Placental insufficiency and complications because of the condition can have a serious impact on not only mom, but also baby in some cases. Placental insufficiency, or as sometimes called, placental dysfunction, centers around problems with the placenta, or the placenta not working as designed.

Other conditions that can stem from placental insufficiency are placental abruption and fetal growth restriction, among other things. Placental insufficiency cannot be cured so to speak, but it can be managed. Usually determining how many weeks pregnant mother is will help doctors know what course of action is best. In some instances, a C-section delivery might be necessary.  

What Is The Placenta And Its Function?

The placenta develops in the uterus and is responsible for providing blood and other important nutrients to your baby. A baby’s umbilical cord develops from the placenta and provides blood, oxygen, and other nutrients to the baby.

As a side, the condition placenta previa can occur when the placenta covers the mother’s cervix. Some of the risk factors for placenta previa are the following:

  • A previous delivery
  • History of surgeries
  • Mom older than 35
  • C-section delivery
  • Uterine fibroid removal

Placental Insufficiency And Complications

One way in which doctors can suspect possible placental insufficiency is using ultrasound technology and the measuring of the placenta. In addition to measuring the size of the placenta, fetal growth can be measured to determine growth levels. Both actions can help doctors understand if a mother is suffering from placental insufficiency.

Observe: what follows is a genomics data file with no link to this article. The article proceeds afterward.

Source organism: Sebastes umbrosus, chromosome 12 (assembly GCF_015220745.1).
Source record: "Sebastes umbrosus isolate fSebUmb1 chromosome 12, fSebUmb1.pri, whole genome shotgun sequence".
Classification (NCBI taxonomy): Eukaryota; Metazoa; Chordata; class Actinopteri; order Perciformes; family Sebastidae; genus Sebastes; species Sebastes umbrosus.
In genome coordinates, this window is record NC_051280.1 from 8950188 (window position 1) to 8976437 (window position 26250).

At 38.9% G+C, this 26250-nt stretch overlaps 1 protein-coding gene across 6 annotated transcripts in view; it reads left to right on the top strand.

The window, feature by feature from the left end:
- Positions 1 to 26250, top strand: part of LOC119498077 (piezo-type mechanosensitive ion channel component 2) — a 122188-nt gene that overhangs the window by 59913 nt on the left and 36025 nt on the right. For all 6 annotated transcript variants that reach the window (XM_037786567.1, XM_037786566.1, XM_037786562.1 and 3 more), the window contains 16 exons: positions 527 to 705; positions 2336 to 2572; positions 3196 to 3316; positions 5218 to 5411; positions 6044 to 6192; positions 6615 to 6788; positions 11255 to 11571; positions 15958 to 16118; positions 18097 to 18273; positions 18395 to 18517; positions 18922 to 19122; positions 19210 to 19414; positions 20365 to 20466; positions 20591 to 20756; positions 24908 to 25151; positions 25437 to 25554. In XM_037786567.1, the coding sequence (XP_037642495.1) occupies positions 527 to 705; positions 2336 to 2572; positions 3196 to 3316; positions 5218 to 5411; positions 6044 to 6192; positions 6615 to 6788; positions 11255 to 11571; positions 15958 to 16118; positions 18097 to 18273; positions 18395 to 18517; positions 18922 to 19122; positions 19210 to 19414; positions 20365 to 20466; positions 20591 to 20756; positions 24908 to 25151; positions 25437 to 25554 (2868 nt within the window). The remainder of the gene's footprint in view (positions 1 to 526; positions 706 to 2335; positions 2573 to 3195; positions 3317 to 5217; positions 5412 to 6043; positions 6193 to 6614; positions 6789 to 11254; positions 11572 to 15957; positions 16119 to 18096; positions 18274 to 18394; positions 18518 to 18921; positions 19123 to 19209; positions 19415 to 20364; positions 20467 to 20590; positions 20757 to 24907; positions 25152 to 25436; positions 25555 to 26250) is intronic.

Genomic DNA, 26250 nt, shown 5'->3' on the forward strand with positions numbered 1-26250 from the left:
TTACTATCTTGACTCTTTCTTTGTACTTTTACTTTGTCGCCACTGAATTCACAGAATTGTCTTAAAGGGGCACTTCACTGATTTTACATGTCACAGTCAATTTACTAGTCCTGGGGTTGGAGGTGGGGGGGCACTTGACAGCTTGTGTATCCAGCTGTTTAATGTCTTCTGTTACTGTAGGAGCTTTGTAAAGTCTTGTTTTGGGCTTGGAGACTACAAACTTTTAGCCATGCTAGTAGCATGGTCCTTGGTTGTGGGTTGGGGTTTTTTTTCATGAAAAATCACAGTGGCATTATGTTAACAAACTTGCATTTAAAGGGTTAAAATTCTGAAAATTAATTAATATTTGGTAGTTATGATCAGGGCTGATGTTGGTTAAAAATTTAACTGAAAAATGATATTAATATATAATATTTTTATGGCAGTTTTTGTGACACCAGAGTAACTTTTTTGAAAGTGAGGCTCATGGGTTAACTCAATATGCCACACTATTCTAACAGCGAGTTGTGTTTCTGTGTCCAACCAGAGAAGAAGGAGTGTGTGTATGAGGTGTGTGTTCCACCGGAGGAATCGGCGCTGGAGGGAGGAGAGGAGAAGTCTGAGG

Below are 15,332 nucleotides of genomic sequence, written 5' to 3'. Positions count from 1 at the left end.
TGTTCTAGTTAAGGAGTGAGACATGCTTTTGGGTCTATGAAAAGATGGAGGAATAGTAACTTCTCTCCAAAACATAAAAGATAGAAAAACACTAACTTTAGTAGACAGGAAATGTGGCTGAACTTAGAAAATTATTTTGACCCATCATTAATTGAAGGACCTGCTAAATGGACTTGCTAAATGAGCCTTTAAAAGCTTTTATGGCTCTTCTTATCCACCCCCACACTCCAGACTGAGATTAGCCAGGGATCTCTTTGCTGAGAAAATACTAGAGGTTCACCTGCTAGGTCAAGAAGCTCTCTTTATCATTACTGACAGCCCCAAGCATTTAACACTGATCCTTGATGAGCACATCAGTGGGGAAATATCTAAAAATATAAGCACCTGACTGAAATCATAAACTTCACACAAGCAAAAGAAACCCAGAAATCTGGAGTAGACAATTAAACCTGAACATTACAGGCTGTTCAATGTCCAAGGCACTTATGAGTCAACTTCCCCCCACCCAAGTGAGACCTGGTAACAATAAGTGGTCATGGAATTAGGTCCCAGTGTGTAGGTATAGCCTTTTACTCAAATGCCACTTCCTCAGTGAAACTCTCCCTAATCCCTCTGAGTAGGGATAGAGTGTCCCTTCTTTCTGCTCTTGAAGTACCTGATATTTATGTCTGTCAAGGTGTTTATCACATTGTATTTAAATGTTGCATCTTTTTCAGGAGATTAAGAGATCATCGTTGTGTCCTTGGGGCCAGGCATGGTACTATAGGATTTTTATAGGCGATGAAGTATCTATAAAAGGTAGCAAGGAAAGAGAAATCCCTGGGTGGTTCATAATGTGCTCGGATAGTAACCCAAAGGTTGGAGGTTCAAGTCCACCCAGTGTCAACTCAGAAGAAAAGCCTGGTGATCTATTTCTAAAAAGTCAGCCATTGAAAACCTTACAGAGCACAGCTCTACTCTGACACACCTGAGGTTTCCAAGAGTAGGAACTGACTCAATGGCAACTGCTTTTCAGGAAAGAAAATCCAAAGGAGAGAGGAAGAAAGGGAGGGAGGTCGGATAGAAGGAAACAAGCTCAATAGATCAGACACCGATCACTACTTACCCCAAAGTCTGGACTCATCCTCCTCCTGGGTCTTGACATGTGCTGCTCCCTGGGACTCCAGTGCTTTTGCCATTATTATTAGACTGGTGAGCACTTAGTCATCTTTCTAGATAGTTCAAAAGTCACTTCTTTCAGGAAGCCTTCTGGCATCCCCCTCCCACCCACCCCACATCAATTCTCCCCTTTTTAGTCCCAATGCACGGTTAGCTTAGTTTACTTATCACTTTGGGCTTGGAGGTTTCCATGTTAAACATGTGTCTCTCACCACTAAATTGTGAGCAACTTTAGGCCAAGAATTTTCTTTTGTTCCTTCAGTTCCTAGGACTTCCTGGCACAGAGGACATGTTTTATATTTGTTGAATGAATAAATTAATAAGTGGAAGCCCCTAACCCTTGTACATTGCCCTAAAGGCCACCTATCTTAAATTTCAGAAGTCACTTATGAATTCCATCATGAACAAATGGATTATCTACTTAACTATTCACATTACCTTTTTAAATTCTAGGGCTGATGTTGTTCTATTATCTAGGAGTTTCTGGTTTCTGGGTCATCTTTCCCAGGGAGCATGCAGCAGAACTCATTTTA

Placental abruption, which we previously mentioned, is another condition which can stem from the placenta not working properly. This condition occurs when the placenta detaches form the uterus. When this occurs, blood loss is the main concern. The more blood loss from the detachment the more mom’s life is placed in danger and thus also placing the baby in danger. A disruption in mom’s blood supply can deprive the baby of blood and oxygen, which can in some instances lead to the traumatic brain injury HIE.

Fetal growth restriction can be summarized by a baby not growing or developing as expected for its gestational period. According to some literature, this can be classified as a baby at an estimated weight less than the 10th percentile. Fetal growth restriction can be impacted by risk factors in the mother (i.e., diabetes, high blood pressure, smoking, etc.…) and sometimes in the baby (i.e., twins, birth defects, infections, etc.…).   

Thanks for reading, your friends at HIE Resource Place.